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52 Articles in 52 Weeks – Landmark Article Summaries in One Place

January 2, 2018


52 Articles in 52 Weeks

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It was a big job for ALiEM to come up with the list of 52 landmark articles you need to know as an Emergency Physician.  But it’s an even bigger job to sit down and read them.  In fact, many of us just won’t be able to find the time to do it.  Because they are so important to know, I wanted to make it easier to get the gist of these articles.  So each Saturday in 2017, I briefly summarized one of these key articles.  For your convenience, here are the links and excerpts for each of the 52 in 52 article summaries in one place.  Take a few minutes and read through each excerpt.  It doesn’t take long to read, and it will give you the scope and sweep of EM over the years.  Enjoy.  And please share this with a friend.  Special thanks to Dr. Michelle Lin and ALiEM for partnering with us.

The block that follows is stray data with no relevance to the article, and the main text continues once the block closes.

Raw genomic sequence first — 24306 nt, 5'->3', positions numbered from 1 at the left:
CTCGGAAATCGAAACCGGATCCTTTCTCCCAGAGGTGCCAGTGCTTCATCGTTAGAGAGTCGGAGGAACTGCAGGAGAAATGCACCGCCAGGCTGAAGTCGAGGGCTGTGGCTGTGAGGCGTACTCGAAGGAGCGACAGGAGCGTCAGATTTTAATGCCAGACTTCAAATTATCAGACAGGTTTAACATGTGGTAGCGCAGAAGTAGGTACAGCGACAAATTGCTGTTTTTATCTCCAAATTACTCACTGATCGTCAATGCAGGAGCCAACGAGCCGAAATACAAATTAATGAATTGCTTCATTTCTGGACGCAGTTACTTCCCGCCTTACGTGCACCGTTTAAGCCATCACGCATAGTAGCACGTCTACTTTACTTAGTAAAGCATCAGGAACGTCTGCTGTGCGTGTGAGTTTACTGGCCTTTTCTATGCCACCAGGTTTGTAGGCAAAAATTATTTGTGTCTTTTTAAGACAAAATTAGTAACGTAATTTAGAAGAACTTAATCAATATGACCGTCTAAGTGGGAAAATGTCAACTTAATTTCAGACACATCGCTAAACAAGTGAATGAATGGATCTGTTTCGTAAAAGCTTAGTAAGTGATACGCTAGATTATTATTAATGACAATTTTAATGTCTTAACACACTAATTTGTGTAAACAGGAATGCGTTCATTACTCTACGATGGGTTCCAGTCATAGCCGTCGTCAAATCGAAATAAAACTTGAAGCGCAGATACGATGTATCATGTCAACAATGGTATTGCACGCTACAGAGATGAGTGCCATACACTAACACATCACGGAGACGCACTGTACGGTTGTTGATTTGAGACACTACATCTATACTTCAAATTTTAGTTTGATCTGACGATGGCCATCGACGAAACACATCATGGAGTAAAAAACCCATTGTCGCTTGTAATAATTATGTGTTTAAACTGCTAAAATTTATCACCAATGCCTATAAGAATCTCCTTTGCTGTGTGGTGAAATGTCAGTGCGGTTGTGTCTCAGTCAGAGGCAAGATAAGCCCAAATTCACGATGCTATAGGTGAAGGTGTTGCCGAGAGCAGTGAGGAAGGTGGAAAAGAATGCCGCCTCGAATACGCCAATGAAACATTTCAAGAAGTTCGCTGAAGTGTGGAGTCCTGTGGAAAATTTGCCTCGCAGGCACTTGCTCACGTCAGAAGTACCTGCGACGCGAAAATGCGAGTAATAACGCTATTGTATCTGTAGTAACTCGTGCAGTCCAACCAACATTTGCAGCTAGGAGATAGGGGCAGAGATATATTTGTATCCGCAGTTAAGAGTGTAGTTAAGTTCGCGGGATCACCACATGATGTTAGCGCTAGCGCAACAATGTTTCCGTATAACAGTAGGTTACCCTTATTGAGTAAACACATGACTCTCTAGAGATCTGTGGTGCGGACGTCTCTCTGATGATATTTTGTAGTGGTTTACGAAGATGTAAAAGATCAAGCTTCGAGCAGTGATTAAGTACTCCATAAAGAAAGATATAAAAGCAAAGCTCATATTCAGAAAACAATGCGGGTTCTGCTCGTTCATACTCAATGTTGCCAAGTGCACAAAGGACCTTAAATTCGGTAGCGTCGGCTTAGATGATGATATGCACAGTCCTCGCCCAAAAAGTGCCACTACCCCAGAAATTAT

Ultrasound or CT for Nephrolithiasis
An ultrasound-first strategy, especially for recurrent kidney stones, was a good way to reduce radiation exposure in patients presenting to the ED with renal colic.

When Is ED Thoracotomy Futile
Patients who had blunt trauma with CPR > 10 minutes, penetrating trauma with CPR > 15 minutes, or asystole without tamponade should not undergo resuscitative thoracotomy in the ED as it would be futile.

Bedside IVC Ultrasound to Guide Resuscitation
In this small study, IVC collapse of >/= 50% on bedside ultrasound correlated with a CVP </= 8 cm H2O and was 91% sensitive, 94% specific.  But be sure to read the discussion.

ED Ultrasound in Trauma Reduces Time to OR
Point of care limited ultrasound for trauma, aka FAST exam, reduced time to the OR and several other important secondary outcomes.

Canadian CT Head Rule to Reduce CT Use
The Canadian CT Head Rule was 100% sensitive for ruling out clinically important brain injury.  It had higher specificity than the New Orleans Criteria, which meant fewer people would need a CT scan by using the Canadian rule.

How Aortic Dissection Presents
Sudden-onset, severe (“worst-ever”), sharp chest pain was the hallmark of type A and B aortic dissection.  Ripping or tearing pain was present in only half of patients.  Classic features of aortic regurgitation murmur and pulse deficit were frequently lacking.